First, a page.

Oklahoma City’s unemployment inched up to 4.4 percent in May, from 3.8 percent the previous month, according to preliminary data released Tuesday by the U.S. Labor Department.
Oklahoma City’s metro area tied in April with Austin, Texas, for lowest unemployment rate in the nation for large metropolitan areas, but several cities passed Oklahoma City for lowest jobless rate in May.
Minneapolis-St. Paul had the lowest unemployment rate for the month at 4 percent, followed by Austin at 4.1 percent.
Out of the nation’s 49 largest metropolitan areas, the metro areas of Detroit; Providence, R.I., and Riverside, Calif., had the highest unemployment rates in May at 8 percent each.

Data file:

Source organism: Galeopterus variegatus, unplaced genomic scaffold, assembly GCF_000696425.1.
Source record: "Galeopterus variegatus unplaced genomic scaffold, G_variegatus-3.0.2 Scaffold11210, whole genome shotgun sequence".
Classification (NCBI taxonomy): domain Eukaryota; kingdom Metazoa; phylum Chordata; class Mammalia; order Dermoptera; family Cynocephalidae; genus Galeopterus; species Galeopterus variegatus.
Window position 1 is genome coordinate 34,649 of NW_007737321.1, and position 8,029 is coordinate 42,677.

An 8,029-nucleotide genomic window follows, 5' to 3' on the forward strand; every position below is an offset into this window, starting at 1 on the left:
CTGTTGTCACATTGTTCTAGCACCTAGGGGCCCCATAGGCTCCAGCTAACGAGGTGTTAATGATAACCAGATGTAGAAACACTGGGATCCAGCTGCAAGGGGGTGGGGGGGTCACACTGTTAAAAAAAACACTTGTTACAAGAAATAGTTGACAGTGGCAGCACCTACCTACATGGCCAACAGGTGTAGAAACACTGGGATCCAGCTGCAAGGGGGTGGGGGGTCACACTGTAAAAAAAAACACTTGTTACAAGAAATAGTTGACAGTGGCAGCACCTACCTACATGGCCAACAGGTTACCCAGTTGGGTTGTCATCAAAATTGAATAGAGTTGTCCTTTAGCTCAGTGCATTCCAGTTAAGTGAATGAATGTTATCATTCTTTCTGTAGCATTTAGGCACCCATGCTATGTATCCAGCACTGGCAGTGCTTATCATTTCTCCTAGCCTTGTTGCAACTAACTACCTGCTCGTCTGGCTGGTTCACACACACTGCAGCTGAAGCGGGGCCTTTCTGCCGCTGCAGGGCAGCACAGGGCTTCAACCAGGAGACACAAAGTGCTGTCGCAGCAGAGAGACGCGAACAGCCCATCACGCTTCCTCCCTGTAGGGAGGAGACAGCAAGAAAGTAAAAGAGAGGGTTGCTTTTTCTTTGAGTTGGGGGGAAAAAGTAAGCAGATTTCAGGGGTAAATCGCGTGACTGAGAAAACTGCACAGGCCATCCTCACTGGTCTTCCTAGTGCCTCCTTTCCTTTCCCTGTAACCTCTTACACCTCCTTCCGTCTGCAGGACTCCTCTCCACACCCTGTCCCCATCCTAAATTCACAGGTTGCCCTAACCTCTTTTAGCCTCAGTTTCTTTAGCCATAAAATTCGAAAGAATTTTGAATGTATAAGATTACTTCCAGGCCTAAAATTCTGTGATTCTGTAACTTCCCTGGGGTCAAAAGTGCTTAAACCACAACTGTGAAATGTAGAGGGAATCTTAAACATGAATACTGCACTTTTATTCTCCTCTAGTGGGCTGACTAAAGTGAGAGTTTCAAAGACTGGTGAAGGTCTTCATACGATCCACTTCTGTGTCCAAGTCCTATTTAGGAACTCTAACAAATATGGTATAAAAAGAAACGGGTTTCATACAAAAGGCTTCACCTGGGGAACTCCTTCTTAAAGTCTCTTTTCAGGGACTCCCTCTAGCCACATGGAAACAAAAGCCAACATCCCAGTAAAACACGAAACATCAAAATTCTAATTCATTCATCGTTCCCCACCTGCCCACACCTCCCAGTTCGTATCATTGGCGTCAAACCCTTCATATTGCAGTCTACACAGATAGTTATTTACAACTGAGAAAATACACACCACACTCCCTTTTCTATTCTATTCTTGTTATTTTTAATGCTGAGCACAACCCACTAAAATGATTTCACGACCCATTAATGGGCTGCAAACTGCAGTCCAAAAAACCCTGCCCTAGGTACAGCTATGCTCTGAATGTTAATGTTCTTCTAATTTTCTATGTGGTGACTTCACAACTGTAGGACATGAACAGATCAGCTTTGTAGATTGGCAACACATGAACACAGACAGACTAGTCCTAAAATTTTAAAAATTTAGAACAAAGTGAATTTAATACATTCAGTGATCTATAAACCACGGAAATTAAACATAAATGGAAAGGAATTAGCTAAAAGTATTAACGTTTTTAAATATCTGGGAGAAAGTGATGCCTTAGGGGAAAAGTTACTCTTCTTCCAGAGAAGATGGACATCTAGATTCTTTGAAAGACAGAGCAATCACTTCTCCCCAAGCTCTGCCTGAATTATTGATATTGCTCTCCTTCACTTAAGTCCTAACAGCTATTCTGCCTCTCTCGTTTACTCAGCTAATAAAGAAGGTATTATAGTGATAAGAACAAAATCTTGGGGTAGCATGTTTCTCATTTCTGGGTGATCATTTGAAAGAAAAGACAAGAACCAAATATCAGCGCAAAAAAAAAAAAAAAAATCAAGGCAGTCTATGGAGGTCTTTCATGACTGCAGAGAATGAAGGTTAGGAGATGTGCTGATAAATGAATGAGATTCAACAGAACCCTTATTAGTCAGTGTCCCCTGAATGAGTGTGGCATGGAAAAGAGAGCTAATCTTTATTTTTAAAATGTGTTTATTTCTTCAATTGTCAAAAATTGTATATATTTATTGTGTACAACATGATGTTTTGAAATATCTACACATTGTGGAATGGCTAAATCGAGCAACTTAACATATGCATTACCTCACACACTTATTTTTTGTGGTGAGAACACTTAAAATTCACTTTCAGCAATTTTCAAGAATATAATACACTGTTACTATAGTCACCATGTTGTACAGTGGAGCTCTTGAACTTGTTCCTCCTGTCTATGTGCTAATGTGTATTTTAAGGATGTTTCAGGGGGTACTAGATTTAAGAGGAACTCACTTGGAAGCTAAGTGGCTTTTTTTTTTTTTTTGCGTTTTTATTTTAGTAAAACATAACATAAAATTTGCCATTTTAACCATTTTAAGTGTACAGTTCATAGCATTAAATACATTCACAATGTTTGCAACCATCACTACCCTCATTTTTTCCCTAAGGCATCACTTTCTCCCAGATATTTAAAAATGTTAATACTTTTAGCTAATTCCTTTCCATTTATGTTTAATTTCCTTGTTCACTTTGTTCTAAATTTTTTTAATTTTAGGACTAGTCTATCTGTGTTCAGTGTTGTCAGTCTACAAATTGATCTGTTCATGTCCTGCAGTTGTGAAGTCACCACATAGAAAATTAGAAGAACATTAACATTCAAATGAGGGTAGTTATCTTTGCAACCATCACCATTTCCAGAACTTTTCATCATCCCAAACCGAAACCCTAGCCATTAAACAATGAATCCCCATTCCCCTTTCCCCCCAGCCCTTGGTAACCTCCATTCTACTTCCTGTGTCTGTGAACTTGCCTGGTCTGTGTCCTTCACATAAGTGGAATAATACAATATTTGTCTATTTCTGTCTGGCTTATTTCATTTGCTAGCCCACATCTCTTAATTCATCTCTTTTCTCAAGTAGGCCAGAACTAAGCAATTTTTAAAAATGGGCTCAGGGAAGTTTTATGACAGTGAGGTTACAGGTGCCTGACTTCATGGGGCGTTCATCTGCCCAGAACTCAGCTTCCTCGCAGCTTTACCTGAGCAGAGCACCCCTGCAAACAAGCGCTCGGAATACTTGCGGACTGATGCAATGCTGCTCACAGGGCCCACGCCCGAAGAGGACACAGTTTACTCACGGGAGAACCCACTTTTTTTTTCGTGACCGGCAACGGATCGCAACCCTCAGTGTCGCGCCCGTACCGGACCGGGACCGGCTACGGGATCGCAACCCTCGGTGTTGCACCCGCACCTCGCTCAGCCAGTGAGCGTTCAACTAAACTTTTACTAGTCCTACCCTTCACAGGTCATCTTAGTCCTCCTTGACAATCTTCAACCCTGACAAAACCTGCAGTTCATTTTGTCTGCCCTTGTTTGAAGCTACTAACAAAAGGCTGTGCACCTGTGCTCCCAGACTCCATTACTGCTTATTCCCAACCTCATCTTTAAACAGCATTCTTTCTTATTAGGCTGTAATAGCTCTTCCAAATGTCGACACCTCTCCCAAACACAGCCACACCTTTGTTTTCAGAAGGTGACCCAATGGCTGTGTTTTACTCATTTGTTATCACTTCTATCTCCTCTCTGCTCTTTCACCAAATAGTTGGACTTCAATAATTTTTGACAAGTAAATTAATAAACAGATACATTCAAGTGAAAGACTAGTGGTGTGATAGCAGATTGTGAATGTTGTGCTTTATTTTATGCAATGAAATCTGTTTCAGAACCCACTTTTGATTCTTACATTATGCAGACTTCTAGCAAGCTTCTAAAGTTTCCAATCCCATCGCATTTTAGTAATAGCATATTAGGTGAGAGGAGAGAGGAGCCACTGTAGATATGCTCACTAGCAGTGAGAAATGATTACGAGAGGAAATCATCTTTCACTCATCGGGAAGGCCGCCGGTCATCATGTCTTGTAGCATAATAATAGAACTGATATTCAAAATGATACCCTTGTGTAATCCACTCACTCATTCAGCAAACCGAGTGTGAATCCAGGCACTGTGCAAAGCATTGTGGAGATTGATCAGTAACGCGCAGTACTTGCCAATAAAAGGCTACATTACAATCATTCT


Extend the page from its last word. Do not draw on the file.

Oklahoma City gained 3,600 jobs in May, a 0.6 percent increase, according to survey data from the Oklahoma Employment Security Commission. The largest employment gains came from the leisure and hospitality sector, which added 1,200 over the month. Construction sector jobs saw the largest decline over the month in Oklahoma City, shedding 500 position, a 1.7 percent decrease.
Unemployment rates rose across all of Oklahoma’s 77 counties in May, according to data released Tuesday by the Oklahoma Employment Security Commission.
Three southeastern counties had the highest unemployment rates for May. Latimer County had the highest rate at 8.4 percent, followed by Sequoyah County with 7.9 percent and Le Flore County with 7.7 percent.
Three northwestern counties had the lowest jobless rates for the month. Dewey County had the lowest unemployment for the month at 2.3 percent, followed by Roger Mills County at 2.4 percent and Ellis County at 2.5 percent.